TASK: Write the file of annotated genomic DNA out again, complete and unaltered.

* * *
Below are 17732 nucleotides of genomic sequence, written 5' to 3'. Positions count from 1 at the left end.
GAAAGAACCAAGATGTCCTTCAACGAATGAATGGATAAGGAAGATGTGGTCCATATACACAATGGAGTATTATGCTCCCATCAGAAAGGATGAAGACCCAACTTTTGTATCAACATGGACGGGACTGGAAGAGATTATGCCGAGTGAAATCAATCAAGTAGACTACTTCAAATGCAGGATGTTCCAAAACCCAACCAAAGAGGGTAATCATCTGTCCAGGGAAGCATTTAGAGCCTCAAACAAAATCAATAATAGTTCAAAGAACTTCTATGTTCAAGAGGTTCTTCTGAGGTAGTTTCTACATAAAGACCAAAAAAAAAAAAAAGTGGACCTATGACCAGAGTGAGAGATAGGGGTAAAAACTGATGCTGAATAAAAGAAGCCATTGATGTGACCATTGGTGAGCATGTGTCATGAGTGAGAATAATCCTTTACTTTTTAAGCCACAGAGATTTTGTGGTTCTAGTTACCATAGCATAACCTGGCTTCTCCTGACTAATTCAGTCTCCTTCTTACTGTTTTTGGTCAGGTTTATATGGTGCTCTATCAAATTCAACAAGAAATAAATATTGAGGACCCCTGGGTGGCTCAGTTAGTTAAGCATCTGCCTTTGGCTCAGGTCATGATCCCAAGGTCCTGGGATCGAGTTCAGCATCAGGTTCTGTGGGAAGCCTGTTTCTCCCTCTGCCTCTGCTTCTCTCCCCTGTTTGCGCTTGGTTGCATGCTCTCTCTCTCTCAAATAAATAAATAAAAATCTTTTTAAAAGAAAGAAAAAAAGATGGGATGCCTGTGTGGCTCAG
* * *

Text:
Below are 17732 nucleotides of genomic sequence, written 5' to 3'. Positions count from 1 at the left end.
GAAAGAACCAAGATGTCCTTCAACGAATGAATGGATAAGGAAGATGTGGTCCATATACACAATGGAGTATTATGCTCCCATCAGAAAGGATGAAGACCCAACTTTTGTATCAACATGGACGGGACTGGAAGAGATTATGCCGAGTGAAATCAATCAAGTAGACTACTTCAAATGCAGGATGTTCCAAAACCCAACCAAAGAGGGTAATCATCTGTCCAGGGAAGCATTTAGAGCCTCAAACAAAATCAATAATAGTTCAAAGAACTTCTATGTTCAAGAGGTTCTTCTGAGGTAGTTTCTACATAAAGACCAAAAAAAAAAAAAAGTGGACCTATGACCAGAGTGAGAGATAGGGGTAAAAACTGATGCTGAATAAAAGAAGCCATTGATGTGACCATTGGTGAGCATGTGTCATGAGTGAGAATAATCCTTTACTTTTTAAGCCACAGAGATTTTGTGGTTCTAGTTACCATAGCATAACCTGGCTTCTCCTGACTAATTCAGTCTCCTTCTTACTGTTTTTGGTCAGGTTTATATGGTGCTCTATCAAATTCAACAAGAAATAAATATTGAGGACCCCTGGGTGGCTCAGTTAGTTAAGCATCTGCCTTTGGCTCAGGTCATGATCCCAAGGTCCTGGGATCGAGTTCAGCATCAGGTTCTGTGGGAAGCCTGTTTCTCCCTCTGCCTCTGCTTCTCTCCCCTGTTTGCGCTTGGTTGCATGCTCTCTCTCTCTCAAATAAATAAATAAAAATCTTTTTAAAAGAAAGAAAAAAAGATGGGATGCCTGTGTGGCTCAG